Are You an Independent Contractor or an Employee?

With the increasing amount of job opportunities to fit your lifestyle, time, and experience, it’s not very surprising to see companies like Uber and Homejoy popping up all over the country. Enterprises like these offer positions for people looking to work for themselves and make their own schedules. If you have yet to hear a radio advertisement for Uber, they are a service providing drivers with people who need rides in the area. The driver just has to open the application on their mobile device and can start making money by giving rides to those who need one. Drivers use their own vehicle and sign up with the company whenever they feel like opening their application. The fares are generally predetermined through the application, and both the driver and the rider know exactly how much it will be after the start and end locations are determined.

Although it may seem like a perfect opportunity to make extra money after a normal 9 to 5 position, there are problems that derive from this method of operation. Many of these companies classify their workers as independent contractors instead of employees. For some, using an independent contractor may be beneficial, especially if the work done is completely self-produced. For example, many freelance workers contribute their work, writings, services, photos, etc. to a company without any required training from the enterprise itself. A freelance photographer may work with a newspaper contributing photos, but they received no training from the business. In this type of situation, their work is not guaranteed every week; their pay is determined by the work they complete, usually not for the hours they work.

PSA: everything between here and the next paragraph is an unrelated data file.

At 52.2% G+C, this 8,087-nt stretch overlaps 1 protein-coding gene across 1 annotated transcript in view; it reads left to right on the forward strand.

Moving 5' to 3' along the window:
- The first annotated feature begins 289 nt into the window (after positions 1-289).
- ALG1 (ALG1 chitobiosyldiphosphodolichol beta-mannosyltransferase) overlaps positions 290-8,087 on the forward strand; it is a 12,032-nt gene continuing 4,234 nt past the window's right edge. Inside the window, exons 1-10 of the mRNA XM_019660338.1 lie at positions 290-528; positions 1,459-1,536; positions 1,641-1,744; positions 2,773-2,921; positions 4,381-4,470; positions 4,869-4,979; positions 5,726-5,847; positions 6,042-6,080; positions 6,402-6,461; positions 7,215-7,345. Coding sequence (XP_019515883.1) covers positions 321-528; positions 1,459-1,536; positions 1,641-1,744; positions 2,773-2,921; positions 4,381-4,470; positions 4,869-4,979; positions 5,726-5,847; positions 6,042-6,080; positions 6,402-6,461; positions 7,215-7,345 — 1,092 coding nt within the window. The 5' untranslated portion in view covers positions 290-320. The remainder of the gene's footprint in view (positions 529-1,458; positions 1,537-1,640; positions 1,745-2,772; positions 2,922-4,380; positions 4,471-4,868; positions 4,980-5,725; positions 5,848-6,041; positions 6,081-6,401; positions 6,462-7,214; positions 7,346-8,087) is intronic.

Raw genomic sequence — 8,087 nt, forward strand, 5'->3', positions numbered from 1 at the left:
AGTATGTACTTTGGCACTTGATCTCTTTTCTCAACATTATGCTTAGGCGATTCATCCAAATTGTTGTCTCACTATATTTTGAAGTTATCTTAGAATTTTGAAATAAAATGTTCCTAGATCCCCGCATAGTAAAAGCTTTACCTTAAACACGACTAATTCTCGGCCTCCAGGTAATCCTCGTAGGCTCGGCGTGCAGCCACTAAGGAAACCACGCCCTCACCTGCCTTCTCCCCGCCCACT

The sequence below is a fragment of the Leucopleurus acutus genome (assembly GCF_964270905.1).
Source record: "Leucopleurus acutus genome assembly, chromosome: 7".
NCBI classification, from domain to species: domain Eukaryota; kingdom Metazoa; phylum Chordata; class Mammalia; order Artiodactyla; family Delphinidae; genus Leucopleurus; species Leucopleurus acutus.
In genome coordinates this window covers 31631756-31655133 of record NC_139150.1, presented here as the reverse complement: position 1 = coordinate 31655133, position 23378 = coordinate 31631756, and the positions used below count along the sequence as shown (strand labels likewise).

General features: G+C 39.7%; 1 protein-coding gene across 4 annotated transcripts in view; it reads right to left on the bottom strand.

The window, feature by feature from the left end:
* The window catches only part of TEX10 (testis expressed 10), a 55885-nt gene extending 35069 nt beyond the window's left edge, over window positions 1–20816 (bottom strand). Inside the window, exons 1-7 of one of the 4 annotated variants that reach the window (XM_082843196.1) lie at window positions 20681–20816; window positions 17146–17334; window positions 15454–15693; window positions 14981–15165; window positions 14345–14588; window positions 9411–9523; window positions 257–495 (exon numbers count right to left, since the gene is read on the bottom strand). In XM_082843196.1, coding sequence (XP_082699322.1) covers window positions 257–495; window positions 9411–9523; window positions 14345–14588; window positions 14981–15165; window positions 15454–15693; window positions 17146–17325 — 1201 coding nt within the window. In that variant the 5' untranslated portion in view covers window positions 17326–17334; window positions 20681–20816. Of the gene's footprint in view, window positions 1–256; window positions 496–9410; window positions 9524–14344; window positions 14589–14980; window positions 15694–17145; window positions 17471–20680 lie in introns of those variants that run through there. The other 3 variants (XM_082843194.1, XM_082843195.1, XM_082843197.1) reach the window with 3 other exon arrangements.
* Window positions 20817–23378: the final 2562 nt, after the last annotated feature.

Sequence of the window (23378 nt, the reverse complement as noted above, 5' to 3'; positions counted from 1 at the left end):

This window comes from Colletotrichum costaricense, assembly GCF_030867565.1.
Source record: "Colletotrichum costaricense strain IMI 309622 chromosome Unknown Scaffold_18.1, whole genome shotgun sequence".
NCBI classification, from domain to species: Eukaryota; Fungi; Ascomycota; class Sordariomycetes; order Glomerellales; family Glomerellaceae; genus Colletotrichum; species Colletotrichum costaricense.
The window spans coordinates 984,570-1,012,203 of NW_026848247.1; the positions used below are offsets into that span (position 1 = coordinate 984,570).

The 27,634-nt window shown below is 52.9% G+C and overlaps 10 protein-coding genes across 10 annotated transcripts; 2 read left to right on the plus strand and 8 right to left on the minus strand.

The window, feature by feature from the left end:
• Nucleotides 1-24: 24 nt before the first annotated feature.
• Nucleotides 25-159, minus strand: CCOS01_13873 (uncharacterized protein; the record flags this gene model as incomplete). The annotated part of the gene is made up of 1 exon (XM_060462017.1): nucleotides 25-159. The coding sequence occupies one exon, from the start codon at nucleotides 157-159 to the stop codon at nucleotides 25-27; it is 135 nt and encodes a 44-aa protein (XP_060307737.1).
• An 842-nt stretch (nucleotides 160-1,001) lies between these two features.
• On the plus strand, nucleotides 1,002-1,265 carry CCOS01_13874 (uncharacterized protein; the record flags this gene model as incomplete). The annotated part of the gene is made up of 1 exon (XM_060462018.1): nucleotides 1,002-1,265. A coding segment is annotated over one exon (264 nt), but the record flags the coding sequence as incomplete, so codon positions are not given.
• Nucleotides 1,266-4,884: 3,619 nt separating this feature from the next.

Some of these new start-ups try to pass off their workers as these independent contractors to avoid the responsibilities of having employees, thus saving on labor costs.  Where the problems begin is when their workers require training and accountability from the company. Instead of offering third party services, which give contractors authority over their work, these enterprises control their workers by the tools used and the expectations of their behavior while working. It’s this control that really differentiates between an independent contractor and an employee. Any type of training, use of an application, or another method to tell workers how to do their jobs is a staple in determining whether employee or independent contractor is an accurate title. Businesses with employees are subject to certain laws regarding payment, taxes, and even insurance. Employees are eligible to receive certain benefits from the company they work for. Independent contractors are rarely subject to those types of things because they are free to work for themselves or other businesses providing the same work.